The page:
Recap: 2018 FIRE Faculty Conference

October 19, 2018

More than 60 faculty members and graduate students from across the country gathered in Chicago last week for the 2018 FIRE Faculty Conference. The conference kicked off on Thursday evening with a welcome reception at the Omni Hotel and continued on Friday and Saturday at Loyola University Chicago’s downtown Water Tower campus. Over two days of paper discussions and panel sessions, including an impromptu discussion of the recent “Sokal Squared” publishing hoax, attendees discussed a variety of issues related to academic freedom, free expression, and faculty activism on campus.

The papers chosen for the conference were drawn from the more than 100 proposals submitted during our open call for submissions earlier this year. Discussions at the conference were oriented around the outstanding work of these professors:

  • J. Michael Bailey, Northwestern University, The Academy’s Sex Research Minefield
  • Jeremy Bailey, University of Houston, Academic Diversity and the Problem of Strings
  • Linda Frey, University of Montana, and Marsha Frey, Kansas State University, “There’s more than one way into the castle:” Strategies to Persuade the Faculty to Endorse the Chicago Principles on Free Expression
  • John Hasnas, Georgetown University, How to Change University Policy: A Case Study
  • Amna Khalid and Jeff Snyder, Carleton College, Not a Vast Right Wing Conspiracy: Why Left-Leaning Faculty Should Care About Threats to Free Expression on Campus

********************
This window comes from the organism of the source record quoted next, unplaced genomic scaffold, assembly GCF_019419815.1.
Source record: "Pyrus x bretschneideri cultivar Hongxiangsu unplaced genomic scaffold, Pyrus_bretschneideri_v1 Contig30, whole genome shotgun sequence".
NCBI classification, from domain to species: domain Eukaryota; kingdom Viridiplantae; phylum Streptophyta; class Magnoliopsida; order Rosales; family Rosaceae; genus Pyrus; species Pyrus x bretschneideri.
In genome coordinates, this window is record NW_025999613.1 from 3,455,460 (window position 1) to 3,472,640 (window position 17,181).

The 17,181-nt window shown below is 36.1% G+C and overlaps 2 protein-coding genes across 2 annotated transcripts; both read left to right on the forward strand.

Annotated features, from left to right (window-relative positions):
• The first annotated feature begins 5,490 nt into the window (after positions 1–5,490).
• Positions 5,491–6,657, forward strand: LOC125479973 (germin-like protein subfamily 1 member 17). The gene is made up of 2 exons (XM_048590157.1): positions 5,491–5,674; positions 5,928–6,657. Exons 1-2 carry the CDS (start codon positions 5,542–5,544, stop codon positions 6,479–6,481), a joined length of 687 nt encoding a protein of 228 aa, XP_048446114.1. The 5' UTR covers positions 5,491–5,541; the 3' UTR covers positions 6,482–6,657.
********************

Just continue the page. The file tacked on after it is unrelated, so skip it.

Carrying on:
• Jason Marsh, St. Olaf College, No platforming is (still) at odds with Liberalism
  • David Rabban, University of Texas, When Should Offensive Campus Speech Be Regulated More Than Speech in the Public Sphere?

All the conference papers will be made available when FIRE publishes the 2018 Faculty Conference Proceedings later this year. In the meantime, check out last year’s papers here.

The conference papers included a mix of original research, personal reflections, and practical “how-to” case studies. Each panel also included comments from discussants and a lengthy Q&A session. The papers and the participants represented a variety of viewpoints from multiple disciplines, and as a result the Q&A sessions were lively and full of constructive disagreement. As one professor noted, these discussions were a highlight of the conference: “it was great to hear the opinions of academics whose views are so opposite from my own. I ended up feeling more confirmed in my own thoughts, and with a better understanding of the ‘other side.’”

On Friday evening, Geoffrey Stone, the Edward H. Levi Distinguished Service Professor of Law at the University of Chicago, delivered the keynote address. Stone, an expert on constitutional law and the First Amendment, chaired the Committee on Free Expression at the University of Chicago. The report released by the committee in 2015 is known as the “Chicago Statement,” and has been adopted or endorsed by 47 institutions and faculty bodies around the country. In his keynote, Stone discussed historic free speech legal cases and provided context for the University of Chicago’s decision to convene the Committee on Free Expression. A video of the keynote will be available soon.

The two main goals of the faculty conference are to provide attendees with an open forum to discuss issues related free speech and academic freedom while giving attendees concrete tools to make changes on their own campuses. As one of this year’s faculty participants put it, the conference “helped sharpen my thinking about free speech principles, it motivated me to want to affect more change, and gave me tools to think about how to do it.” We hope everyone who attended this year had a similarly valuable experience!

FIRE would like to thank everyone who took part in this year’s conference. And if you’re a faculty member or grad student interested in defending civil liberties on America’s campuses, considering joining the FIRE Faculty Network!